You will need:
- A Sony PRS-950 eReader.
- The Sony PRS+ installation file for your eReader. You can download the file here -- you want the PRSP_950_2.0.12beta_setup.exe file.
- The Notepad++ program for your desktop PC.
- A font-family of your choice in .ttf extension form (true type font). (Update: I've been informed that .otf files will also work, but I haven't tried them.) You really want a font-family with four versions: Regular, Bold, Italic, and BoldItalic. If you don't get all four, nothing bad will happen except that you won't have a uniform font across those four options -- you'll be reading along in Verdana or whatever and suddenly the text will switch to Times New Roman for the BoldItalic bits. If you can live with that, then grab whatever fonts you want; if you can't live with font-changes, be sure to select a font that comes in those four styles. A good place for free fonts is DaFont; if you're addicted to Windows fonts, you can pillage them from your C:/Windows/Fonts directory.
First we're going to install PRS+ to your Sony reader. PRS+ is a custom firmware -- it's third-party developed software that loads to your device and lets you do cool things like change the default font. Like everything that's worth doing to an eReader, doing this almost certainly voids your warranty, has a non-zero chance of bricking your device, and should only be installed while sober. I didn't write this code, don't know the people who did, and have only installed this once -- so I take no responsibility for anything that might go wrong as a result of reading my blog, etc.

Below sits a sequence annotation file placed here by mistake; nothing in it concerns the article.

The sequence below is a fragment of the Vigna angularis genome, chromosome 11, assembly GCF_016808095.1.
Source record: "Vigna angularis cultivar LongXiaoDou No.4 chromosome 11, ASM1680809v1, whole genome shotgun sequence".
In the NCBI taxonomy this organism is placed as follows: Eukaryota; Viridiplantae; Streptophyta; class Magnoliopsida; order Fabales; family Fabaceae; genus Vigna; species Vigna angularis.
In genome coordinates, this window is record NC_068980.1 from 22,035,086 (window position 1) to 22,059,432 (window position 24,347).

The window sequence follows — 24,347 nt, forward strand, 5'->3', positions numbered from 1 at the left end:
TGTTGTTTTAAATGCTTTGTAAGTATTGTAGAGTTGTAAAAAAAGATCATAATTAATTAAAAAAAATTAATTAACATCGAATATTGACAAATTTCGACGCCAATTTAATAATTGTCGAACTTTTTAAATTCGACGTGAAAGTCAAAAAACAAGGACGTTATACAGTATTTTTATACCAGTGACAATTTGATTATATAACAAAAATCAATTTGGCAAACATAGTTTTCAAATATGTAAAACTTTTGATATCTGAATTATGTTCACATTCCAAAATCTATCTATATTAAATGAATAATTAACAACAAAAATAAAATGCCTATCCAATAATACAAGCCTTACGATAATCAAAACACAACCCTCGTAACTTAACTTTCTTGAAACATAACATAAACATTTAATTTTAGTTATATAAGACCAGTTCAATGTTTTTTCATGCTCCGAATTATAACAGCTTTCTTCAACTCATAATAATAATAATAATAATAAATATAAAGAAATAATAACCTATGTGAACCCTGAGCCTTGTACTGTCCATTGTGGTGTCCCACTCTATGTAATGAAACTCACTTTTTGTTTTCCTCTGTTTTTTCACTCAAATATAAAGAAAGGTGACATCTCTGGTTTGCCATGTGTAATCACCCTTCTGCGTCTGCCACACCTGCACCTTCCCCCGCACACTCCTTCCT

That out of the way, plug your Sony reader into your desktop computer. Double-click the PRSP_950_2.0.12beta_setup.exe file. The PRS+ installer will check your reader's firmware and tell you to press "Next" to start the installation. This is the point of no return -- pressing next will install the PRS+ firmware on your device.
After the installation, open the "READER" directory on your computer -- this is the internal memory for the Sony reader.
The READER drive will have a new folder in it called "database" (and may have the .calibre files if you've used Calibre with the reader before now). We need to add a folder called "fonts" to this directory, so do so now.